I see that Indiana Attorney General Greg Zoeller has filed a “friend of the court” brief, urging the First Circuit Court of Appeals to overturn a lower court decision invalidating the “Defense of Marriage Act.” The court held that marriage is a state issue over which the federal legislature lacks authority.
I would have expected Attorney General Zoeller to applaud that ruling—after all, he has argued strenuously against federal authority in a number of other situations. He has even insisted that the federal government lacks authority to interfere with state decisions about Medicare—a federal program. Apparently, it’s okay for the feds to dictate state policies when he agrees with those dictates.
Can we spell hypocrisy?
It isn’t as if there is imminent danger of same-sex marriages being recognized in Indiana. Our appellate court has ruled that there is no state constitutional right to such marriages, and Indiana law has its own “defense of marriage” provision which was unaffected by the ruling.
Of course, the absolute absence of gay marriage in Indiana hasn’t kept the current legislature from reviving a proposed state constitutional amendment explicitly banning same-sex marriage along with anything “substantially similar” (whatever that means). This looks a lot like Oklahoma’s effort to prevent its courts from applying Sharia law—something exactly none of them were doing. Oklahoma lawmakers wanted to signal their hostility to Muslims, and these Indiana lawmakers want to signal their hostility to gays.
The truth of the matter is that the only way Indiana will ever get same-sex marriage is if the United States Supreme Court rules that the U.S. Constitution requires it—and if that happens, a state constitutional provision won’t be enforceable anyway. So reasonable people might wonder why our lawmakers are spending their time on nonexistent issues when we have so many real problems to address.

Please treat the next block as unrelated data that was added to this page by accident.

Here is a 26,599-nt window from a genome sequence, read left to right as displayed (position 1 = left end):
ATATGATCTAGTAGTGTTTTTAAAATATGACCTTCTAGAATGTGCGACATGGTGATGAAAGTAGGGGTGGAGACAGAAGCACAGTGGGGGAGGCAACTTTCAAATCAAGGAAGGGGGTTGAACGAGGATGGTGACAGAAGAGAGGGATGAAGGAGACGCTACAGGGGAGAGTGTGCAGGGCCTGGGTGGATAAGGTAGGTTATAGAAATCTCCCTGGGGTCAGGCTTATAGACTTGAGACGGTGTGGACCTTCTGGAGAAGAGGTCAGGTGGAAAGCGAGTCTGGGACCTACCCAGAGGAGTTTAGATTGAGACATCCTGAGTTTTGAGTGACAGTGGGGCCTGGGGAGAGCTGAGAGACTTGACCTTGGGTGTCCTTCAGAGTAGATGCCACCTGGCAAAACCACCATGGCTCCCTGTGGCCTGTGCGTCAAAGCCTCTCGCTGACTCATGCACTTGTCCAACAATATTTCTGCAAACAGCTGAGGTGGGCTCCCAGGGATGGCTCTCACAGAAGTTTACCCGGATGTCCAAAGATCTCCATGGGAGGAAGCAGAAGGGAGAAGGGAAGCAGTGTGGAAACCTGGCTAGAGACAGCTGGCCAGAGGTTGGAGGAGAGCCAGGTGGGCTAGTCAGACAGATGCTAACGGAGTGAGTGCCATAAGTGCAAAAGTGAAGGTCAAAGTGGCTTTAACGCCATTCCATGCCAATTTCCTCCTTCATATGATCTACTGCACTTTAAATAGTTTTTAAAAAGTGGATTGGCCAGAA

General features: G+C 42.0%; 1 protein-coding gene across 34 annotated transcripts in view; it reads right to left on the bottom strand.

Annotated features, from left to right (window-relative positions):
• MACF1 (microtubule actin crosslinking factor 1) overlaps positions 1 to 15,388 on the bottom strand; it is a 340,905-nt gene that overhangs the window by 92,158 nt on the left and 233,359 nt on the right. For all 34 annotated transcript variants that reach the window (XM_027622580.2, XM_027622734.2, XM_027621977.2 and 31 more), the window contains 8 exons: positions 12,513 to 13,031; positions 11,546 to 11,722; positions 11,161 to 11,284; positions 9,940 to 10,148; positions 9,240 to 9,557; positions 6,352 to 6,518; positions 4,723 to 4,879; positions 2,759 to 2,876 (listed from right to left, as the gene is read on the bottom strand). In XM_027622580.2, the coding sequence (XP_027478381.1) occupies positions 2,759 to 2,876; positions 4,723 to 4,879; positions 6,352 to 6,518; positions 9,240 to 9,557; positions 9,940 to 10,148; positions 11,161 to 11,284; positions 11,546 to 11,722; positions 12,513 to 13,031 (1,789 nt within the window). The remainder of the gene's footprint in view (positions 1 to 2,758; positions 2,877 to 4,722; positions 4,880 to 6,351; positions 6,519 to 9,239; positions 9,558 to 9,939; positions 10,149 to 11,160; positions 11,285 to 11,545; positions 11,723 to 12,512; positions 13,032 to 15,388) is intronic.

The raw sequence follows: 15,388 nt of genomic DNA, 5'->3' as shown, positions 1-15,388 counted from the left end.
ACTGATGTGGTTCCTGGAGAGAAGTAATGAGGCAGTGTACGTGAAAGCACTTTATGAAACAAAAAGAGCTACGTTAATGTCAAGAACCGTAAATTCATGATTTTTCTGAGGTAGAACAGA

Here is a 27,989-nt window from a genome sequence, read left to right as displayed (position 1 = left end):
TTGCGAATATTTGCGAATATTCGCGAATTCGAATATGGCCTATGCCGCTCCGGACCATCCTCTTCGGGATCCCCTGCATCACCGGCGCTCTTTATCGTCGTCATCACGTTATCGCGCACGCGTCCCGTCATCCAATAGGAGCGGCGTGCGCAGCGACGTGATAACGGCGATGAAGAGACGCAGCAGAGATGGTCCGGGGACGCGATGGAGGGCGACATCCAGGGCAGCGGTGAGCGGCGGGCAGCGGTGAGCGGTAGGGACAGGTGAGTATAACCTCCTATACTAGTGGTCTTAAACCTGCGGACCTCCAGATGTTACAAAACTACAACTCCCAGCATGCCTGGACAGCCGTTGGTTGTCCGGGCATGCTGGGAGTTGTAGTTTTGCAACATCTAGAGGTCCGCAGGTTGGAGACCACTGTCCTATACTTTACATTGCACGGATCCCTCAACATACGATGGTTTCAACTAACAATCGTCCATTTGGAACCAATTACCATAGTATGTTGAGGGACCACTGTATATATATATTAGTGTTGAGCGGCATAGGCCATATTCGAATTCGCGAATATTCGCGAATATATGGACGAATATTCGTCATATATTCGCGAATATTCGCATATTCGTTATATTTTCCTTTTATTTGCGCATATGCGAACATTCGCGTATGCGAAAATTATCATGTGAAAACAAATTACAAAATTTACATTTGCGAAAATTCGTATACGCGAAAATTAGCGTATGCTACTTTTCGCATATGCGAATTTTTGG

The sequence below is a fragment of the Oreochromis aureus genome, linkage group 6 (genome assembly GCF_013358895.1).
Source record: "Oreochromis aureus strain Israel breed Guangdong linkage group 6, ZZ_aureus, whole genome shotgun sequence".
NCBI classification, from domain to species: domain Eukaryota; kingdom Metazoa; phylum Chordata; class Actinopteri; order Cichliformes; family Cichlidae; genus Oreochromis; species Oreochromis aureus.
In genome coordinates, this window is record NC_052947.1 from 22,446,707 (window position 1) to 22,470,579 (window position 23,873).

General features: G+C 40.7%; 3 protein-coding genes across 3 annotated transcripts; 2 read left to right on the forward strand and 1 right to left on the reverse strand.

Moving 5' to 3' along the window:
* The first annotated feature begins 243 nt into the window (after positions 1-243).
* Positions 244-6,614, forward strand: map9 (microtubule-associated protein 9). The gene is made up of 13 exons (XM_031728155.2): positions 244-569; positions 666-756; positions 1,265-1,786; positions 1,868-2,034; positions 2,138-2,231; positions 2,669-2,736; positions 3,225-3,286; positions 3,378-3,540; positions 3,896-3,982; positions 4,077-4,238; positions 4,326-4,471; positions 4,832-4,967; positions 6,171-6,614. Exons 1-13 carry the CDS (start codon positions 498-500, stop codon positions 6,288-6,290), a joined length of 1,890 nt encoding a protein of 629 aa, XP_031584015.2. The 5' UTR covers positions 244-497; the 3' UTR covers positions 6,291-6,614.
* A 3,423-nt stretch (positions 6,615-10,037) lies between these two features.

Continued tilting at this imaginary windmill wouldn’t much matter if it weren’t for the collateral damage the amendment would cause.
Indiana has been trying to recruit and grow high-tech employers—companies that are among the most gay-friendly, and that have significant numbers of gay employees. Passing an anti-gay constitutional amendment won’t exactly promote these economic development efforts. There’s also a concern that writing discrimination into the constitution—the first time a constitutional provision would be used to deny civil rights rather than expand them—sets a dangerous precedent. And far from “protecting” families, this measure’s vague language would make life more difficult for gay Hoosier families without in any way assisting heterosexual ones.
Efforts to improve the economy, grow jobs, streamline government and improve public education would actually help Hoosier families. But I suppose it is easier to pander to anti-gay sentiment than it is to improve life for all Indiana citizens.
On an unrelated note: This is my last column for the Indianapolis Star. I have deeply appreciated the comments and emails from readers over the years—pro and con—and invite those who wish to continue the conversation to do so at www.sheilakennedy.net.